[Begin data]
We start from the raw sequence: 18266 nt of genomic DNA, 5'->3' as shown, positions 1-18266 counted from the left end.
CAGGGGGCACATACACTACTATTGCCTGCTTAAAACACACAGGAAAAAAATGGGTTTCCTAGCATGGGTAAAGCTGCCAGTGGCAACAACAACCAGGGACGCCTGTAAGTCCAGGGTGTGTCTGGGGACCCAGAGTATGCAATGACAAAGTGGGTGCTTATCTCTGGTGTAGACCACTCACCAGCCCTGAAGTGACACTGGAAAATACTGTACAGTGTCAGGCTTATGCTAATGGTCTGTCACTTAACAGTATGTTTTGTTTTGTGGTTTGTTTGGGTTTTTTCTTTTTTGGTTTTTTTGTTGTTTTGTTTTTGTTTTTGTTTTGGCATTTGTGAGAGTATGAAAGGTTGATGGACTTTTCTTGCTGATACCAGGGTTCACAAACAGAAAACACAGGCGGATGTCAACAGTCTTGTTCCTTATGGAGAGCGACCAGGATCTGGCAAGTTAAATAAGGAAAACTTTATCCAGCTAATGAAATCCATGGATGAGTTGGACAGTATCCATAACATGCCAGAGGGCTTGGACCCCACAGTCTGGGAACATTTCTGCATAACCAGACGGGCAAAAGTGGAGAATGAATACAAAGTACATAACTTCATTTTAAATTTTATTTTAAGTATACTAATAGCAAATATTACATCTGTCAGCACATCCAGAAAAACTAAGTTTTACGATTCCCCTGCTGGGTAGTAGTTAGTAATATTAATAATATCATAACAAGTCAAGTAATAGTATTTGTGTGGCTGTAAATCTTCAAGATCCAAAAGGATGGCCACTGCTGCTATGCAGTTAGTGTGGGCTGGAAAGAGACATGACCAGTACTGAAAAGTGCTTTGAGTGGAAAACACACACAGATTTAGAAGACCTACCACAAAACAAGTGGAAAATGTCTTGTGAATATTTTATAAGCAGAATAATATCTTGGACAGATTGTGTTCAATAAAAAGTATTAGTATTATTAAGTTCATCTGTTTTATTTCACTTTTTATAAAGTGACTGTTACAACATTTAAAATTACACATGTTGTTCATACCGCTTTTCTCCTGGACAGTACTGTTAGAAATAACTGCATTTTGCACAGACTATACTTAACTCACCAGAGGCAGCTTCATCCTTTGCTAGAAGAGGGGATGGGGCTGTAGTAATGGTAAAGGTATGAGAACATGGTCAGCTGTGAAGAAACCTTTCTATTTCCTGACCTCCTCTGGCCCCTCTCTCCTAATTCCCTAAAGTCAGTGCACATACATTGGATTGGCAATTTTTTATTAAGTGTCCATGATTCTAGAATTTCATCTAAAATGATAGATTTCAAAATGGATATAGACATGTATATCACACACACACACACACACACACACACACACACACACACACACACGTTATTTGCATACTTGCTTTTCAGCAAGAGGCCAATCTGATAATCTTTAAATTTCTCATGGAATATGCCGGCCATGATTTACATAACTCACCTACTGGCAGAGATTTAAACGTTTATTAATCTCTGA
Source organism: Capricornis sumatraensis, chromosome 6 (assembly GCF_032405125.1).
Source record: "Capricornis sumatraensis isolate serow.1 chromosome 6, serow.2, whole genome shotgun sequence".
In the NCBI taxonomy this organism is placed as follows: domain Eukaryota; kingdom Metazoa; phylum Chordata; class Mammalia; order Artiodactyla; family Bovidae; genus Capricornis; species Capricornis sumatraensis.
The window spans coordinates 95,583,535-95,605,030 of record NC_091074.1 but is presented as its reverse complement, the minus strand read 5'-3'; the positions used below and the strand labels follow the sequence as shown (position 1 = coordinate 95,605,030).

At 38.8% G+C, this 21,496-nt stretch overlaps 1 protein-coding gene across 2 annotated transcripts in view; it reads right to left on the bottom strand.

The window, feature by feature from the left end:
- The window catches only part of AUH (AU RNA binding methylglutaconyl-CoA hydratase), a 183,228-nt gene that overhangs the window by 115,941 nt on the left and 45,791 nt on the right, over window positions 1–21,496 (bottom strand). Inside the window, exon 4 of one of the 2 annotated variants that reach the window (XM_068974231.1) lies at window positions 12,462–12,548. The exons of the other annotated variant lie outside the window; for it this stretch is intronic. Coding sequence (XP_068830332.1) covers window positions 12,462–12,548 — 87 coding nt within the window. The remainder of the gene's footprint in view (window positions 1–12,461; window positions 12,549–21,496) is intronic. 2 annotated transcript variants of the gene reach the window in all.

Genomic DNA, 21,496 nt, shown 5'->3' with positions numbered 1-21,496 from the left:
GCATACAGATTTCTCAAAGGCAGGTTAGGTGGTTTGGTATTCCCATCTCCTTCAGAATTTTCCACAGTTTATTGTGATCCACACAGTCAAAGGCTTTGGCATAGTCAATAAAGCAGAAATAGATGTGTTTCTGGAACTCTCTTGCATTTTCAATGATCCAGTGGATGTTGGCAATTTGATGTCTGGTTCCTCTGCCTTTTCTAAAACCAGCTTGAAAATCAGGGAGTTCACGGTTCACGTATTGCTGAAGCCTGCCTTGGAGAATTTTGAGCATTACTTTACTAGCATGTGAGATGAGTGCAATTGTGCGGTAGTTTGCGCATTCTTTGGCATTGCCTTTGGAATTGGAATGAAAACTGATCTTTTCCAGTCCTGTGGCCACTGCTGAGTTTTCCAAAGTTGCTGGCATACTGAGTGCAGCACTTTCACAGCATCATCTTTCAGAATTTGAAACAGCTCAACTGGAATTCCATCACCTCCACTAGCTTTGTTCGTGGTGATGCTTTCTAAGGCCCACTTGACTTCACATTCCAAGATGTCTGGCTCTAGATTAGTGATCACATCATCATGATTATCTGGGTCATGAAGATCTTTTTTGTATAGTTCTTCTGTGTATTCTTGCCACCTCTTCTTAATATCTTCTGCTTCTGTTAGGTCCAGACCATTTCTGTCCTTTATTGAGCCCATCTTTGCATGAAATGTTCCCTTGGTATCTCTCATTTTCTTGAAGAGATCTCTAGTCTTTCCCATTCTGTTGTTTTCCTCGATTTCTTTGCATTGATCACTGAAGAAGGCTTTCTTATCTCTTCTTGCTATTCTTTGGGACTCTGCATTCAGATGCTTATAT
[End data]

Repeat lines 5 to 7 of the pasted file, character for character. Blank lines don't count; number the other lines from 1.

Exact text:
In the NCBI taxonomy this organism is placed as follows: domain Eukaryota; kingdom Metazoa; phylum Chordata; class Mammalia; order Artiodactyla; family Bovidae; genus Capricornis; species Capricornis sumatraensis.
The window spans coordinates 95,583,535-95,605,030 of record NC_091074.1 but is presented as its reverse complement, the minus strand read 5'-3'; the positions used below and the strand labels follow the sequence as shown (position 1 = coordinate 95,605,030).

At 38.8% G+C, this 21,496-nt stretch overlaps 1 protein-coding gene across 2 annotated transcripts in view; it reads right to left on the bottom strand.